It’s more secure to use unique passwords for each service and password managers for each app we use
Single logins are a dangerous practice for keeping the security of your social network accounts and other apps. Due to Facebook unique login feature, called Facebook Social Login, whoever has stolen the 50 million of access tokens of this social network could have used them to log into other apps and services used by people affected by the Facebook hacking, as reported by specialists in digital forensics from the International Institute of Cyber Security.
There are many options available to mitigate the risks generated by this type of events, such as password managers (a.k.a. password safes). Regardless of the password protection that users choose, the important thing here is to always create unique logins for each visited site. Thus, if a site or service suffers a security breach, attackers will not be able to exploit usernames and passwords to log into any other existing account.
Security and privacy concerns
Many cybersecurity and digital forensics experts also recommend avoiding single sign-on above everything. “Personally, I recommend that people do not use single sign-on services in their social network accounts. This practice represents a security and privacy concern for several reasons”, says Alan Woodward, security expert at the University of Surrey.
Choosing between convenience and security
Woodward says it’s easy to know why there is such an insecure practice as single sign-on, because users, as well as service and apps admins, wanted an easy way to choose a secure password, without having to select and manage many secure passwords for many different sites.
“The main issue is the security of log into third-party apps. There is always a risk of identity theft if the single sign-on service has been compromised. A password manager will generate and store secure passwords that are different for each service, which is the best way to authorize access to each of the services we use”, mentions the expert in digital forensics.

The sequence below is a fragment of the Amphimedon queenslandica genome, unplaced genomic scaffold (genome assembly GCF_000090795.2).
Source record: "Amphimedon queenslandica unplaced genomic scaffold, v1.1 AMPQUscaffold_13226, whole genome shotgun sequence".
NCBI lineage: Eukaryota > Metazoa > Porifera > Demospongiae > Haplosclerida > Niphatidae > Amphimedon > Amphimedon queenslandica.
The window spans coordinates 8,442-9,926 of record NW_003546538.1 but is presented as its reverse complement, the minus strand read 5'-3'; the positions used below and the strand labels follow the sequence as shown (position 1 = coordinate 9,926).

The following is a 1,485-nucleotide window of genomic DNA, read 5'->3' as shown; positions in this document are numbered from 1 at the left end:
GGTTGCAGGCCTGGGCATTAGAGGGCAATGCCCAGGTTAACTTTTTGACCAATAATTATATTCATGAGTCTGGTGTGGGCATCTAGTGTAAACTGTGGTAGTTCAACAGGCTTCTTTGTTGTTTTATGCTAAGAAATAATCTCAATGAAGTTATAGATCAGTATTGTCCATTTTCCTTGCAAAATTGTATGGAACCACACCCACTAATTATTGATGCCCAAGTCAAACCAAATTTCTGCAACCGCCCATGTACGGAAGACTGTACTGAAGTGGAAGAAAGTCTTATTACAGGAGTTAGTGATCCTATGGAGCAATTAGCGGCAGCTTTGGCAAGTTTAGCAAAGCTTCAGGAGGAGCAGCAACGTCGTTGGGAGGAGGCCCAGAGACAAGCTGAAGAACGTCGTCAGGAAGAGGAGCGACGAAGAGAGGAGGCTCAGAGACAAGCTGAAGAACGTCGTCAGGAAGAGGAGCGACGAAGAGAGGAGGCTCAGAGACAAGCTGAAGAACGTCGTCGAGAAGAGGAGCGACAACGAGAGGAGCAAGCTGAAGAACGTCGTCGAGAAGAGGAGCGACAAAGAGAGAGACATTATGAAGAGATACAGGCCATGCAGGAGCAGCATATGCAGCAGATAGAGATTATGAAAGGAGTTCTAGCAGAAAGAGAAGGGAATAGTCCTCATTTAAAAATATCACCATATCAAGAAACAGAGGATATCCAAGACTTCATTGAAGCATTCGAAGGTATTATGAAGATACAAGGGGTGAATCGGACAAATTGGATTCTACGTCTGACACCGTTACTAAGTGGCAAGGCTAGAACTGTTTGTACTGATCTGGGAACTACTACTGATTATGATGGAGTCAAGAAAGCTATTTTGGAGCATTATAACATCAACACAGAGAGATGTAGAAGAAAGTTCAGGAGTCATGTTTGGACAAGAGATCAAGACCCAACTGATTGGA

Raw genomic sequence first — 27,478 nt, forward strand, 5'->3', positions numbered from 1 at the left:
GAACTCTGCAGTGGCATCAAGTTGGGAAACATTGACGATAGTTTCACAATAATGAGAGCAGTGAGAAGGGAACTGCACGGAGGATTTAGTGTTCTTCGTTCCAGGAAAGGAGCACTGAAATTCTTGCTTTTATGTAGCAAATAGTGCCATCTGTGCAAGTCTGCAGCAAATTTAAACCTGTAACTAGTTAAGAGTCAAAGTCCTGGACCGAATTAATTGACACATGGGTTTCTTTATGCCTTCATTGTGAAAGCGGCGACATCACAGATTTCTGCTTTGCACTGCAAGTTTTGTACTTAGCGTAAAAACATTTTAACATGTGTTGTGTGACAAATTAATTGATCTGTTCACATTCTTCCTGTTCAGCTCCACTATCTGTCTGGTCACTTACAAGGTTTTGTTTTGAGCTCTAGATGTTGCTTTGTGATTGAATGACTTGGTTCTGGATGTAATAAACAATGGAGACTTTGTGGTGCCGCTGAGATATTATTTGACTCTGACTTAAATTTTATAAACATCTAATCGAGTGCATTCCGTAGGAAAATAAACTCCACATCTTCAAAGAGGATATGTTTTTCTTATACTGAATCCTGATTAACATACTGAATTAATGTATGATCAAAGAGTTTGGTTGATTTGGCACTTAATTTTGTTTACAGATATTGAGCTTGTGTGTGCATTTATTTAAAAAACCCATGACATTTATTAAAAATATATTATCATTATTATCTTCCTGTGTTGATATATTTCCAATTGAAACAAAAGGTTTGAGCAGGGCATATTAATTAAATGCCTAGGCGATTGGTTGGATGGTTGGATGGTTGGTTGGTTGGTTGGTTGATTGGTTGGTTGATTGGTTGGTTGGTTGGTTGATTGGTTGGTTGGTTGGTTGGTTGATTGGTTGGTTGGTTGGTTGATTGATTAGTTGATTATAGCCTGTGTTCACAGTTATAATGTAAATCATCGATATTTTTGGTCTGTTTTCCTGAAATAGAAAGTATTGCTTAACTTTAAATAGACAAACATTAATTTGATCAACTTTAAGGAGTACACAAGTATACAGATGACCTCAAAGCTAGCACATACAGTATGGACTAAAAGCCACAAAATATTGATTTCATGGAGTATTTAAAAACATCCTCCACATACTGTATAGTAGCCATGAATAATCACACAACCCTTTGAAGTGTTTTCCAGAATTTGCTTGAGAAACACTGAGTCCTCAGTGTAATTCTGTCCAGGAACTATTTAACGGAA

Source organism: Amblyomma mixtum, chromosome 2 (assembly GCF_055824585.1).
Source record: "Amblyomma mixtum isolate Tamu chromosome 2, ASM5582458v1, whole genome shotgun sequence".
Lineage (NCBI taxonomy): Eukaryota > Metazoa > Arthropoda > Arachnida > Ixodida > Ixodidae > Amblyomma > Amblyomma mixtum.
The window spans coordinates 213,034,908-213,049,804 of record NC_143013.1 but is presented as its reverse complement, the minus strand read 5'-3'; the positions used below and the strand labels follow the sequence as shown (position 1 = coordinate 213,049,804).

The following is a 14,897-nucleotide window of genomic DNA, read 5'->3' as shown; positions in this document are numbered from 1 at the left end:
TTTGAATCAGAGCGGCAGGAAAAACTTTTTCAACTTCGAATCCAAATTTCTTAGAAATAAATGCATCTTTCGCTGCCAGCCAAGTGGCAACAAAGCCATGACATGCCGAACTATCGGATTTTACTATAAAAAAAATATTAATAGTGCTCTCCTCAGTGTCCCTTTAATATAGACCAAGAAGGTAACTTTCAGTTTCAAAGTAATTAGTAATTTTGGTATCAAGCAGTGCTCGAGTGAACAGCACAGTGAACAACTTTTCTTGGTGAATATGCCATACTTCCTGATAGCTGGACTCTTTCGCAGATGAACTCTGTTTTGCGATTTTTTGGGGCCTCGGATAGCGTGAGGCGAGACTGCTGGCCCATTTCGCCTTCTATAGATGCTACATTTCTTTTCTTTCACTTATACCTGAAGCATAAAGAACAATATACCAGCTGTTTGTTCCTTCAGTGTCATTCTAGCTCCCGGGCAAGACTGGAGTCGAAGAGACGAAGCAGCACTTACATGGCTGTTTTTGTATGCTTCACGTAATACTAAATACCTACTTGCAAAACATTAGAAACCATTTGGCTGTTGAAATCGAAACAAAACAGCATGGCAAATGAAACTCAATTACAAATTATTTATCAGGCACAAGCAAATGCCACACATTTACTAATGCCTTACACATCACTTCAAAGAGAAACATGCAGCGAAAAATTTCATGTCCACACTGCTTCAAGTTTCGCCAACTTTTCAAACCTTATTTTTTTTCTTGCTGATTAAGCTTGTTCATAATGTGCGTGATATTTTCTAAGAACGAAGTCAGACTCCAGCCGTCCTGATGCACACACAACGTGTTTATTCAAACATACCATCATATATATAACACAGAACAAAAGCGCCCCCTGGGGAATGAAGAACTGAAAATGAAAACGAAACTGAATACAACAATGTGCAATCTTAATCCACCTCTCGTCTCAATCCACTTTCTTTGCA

Should we all consider using a password manager?
Yes. At least that’s what specialists from the UK National Cyber Security Center consider, as these kinds of tools provide huge benefits due to the large number of passwords you have to remember. This is because they allow users to generate complex and unique passwords for each site they use in a very simple way. That way, if a site is compromised, the attacker cannot reuse the victim’s username and password for other services.
The only thing the user should remember is their master password. “If you forget your password manager’s master password, you will not be able to re-enter”, the experts mention. In that case, the user will have to try to access all their accounts individually, or re-create them from scratch, a task that can be tedious or even impossible.
Working as a cyber security solutions architect, Alisa focuses on bug bounty and network security. Before joining us she held a cyber security researcher positions within a variety of cyber security start-ups. She also experience in different industry domains like finance, healthcare and consumer products.